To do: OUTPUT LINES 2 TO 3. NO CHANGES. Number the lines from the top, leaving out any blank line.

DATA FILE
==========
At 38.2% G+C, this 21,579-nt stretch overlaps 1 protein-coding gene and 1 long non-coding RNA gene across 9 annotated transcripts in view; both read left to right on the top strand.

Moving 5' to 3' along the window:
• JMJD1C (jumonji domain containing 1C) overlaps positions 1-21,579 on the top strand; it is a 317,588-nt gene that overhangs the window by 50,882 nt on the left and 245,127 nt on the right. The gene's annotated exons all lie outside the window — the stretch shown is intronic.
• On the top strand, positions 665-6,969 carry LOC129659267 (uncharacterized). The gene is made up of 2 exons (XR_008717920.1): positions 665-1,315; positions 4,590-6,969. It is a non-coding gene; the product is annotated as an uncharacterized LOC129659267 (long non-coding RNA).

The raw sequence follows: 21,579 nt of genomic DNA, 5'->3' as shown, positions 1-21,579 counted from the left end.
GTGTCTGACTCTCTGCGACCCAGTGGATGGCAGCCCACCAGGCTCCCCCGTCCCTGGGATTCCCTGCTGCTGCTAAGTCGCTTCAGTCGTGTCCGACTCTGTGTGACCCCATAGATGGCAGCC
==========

Moving 5' to 3' along the window:
• JMJD1C (jumonji domain containing 1C) overlaps positions 1-21,579 on the top strand; it is a 317,588-nt gene that overhangs the window by 50,882 nt on the left and 245,127 nt on the right. The gene's annotated exons all lie outside the window — the stretch shown is intronic.